The HUB residence association is proposing the installation of OneCard controlled locks for off-hour access to the building to improve safety and security for HUB residents.
The current proposal entails locking HUB’s exterior doors from 9:00 p.m. to 5:30 a.m., with OneCard access available at the LRT entrance, main entrance, Chaplain’s Centre entrance, HUB community centre entrance, and one in every five exterior doors along both sides of HUB. OneCard accessible doors will be painted gold while doors locked throughout the night will be painted green.
The proposal was developed by the HUB Community Association with support from the Students’ Union vice-president (student life) Andre Bourgeois. The cost of the proposal is estimated at below $1 million and was presented at a special meeting with representatives from ancillary services and the office of facilities and operations on October 26. Bourgeois said he expects a response from ancillary services on November 9.
Jared Larsen, a HUB resident and president of the HUB Community Association said the initiative was designed to address a series of problems in HUB including both safety concerns from residents as well as a lack of secure community space.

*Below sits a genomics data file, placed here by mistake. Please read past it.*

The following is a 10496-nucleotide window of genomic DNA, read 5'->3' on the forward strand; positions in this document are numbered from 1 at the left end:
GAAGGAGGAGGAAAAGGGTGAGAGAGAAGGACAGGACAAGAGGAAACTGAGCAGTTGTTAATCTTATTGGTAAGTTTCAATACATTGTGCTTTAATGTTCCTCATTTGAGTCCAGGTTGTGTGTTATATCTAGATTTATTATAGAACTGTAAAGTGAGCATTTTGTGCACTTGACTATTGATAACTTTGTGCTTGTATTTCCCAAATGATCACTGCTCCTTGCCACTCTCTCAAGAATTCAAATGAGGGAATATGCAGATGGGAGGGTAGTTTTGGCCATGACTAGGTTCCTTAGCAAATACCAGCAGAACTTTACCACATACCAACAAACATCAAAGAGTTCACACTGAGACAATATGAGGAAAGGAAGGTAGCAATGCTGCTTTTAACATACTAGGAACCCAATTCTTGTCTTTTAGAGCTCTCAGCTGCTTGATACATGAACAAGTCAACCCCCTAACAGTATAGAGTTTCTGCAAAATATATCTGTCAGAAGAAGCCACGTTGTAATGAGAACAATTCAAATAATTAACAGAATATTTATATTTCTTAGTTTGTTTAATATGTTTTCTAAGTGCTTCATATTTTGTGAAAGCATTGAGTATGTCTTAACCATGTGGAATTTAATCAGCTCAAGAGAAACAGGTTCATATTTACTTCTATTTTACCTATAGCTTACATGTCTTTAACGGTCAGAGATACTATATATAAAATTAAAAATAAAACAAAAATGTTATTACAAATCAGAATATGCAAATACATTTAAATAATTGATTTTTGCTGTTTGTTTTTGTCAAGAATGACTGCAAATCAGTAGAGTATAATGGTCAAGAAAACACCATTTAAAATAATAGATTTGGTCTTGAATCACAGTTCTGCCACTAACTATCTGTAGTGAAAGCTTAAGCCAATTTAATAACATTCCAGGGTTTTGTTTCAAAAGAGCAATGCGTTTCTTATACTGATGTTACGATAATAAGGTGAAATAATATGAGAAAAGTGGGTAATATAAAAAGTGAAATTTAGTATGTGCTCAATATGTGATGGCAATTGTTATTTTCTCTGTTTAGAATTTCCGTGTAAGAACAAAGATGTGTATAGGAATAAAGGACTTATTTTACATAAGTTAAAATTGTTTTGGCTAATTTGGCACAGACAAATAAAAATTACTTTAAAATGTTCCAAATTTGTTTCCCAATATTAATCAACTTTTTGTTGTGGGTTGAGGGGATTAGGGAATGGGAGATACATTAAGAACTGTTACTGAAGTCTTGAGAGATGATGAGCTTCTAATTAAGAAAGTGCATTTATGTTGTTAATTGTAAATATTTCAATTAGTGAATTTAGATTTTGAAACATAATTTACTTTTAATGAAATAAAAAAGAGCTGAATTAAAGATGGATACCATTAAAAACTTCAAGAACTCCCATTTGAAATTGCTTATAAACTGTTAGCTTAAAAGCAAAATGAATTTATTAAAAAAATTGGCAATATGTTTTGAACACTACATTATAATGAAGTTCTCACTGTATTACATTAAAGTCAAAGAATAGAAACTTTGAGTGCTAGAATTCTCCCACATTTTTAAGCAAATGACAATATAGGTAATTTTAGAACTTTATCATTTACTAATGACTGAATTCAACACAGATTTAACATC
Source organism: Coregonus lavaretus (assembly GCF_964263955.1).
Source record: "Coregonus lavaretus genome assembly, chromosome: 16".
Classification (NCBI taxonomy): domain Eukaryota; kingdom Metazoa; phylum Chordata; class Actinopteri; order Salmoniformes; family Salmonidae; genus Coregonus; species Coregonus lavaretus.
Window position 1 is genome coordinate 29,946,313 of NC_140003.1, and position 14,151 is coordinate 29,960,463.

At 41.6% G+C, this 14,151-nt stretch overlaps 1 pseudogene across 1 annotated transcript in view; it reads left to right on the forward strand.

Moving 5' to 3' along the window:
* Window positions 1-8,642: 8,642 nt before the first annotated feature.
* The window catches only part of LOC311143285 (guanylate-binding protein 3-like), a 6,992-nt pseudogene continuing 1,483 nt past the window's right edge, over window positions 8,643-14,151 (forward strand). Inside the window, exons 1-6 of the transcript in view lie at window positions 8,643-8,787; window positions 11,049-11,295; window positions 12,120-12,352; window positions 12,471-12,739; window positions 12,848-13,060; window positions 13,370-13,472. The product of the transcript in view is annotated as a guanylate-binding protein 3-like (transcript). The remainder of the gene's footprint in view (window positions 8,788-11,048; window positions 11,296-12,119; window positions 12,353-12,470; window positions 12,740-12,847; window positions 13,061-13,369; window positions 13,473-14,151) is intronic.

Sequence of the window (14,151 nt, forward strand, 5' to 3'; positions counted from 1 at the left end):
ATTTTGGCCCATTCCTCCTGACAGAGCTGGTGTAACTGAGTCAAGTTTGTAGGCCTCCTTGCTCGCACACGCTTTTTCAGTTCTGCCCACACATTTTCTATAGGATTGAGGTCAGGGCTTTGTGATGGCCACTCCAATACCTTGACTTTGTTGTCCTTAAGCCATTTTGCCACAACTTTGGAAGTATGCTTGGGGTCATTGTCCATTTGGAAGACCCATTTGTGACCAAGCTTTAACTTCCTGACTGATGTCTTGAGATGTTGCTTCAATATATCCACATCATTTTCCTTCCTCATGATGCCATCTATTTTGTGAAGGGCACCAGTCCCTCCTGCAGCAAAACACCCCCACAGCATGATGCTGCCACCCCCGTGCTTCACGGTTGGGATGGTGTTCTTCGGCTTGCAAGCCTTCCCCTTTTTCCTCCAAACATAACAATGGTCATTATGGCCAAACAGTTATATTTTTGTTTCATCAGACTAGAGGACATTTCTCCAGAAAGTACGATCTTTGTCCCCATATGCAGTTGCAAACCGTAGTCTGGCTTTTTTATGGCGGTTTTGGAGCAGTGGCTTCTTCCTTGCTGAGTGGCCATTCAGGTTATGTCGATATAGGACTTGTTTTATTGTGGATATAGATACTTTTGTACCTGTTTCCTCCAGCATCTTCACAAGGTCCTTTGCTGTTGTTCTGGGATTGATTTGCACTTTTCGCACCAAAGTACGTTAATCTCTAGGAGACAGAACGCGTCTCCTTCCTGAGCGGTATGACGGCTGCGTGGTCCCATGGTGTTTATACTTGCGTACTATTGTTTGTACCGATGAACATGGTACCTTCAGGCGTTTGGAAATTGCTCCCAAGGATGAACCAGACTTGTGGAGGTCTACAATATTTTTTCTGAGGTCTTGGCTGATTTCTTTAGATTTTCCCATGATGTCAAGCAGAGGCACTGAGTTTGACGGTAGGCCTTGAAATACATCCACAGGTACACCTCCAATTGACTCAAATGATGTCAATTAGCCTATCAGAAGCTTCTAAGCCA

Larsen said The Vault, the current community centre in HUB, can only hold approximately 30 of HUB’s 732 residents. Without any other safe space in HUB for residents to hang out, most are confined to their rooms throughout the evening.
But if HUB is locked down at night, Larsen said resident assistants can utilize HUB’s four elevated lounges as community spaces during off-hours.
“[Residents] are paying to live here, but there’s no community space for them to use,” Larsen said. “Adding OneCard access to HUB mall would increase safety and community.”
HUB is currently the only residence that isn’t locked down at night. Larsen said because of its proximity to the university transit station, HUB is one of the top crime spots on campus and that trespassing, assault, and theft are the most frequent crimes reported in the area.
In a recent HUB residence response survey, Larsen said approximately 85 per cent of students were in support of the initiative, with security reasons being a primary concern. Many residents reported being harassed by religious solicitors, as well as observing trespassers doing drugs, picking through garbage, and sleeping in their stairwells at night.
“If I were to walk out of my residence room and there’s a homeless man sleeping there it’s going to make me uncomfortable,” Larsen said.
While the upfront cost for installing the OneCard proximity locks can be high, Larsen believes the money the university will save from no longer requiring security guards patrol the area can offset some of those costs. By limiting OneCard access to only one in every five exterior doors along the sides of HUB instead of every door, Larsen estimates the total cost to be below $1 million.
“Student safety and security is a basic need,” Larsen said. “So we’re hoping that [university administration] is going to help us with this.”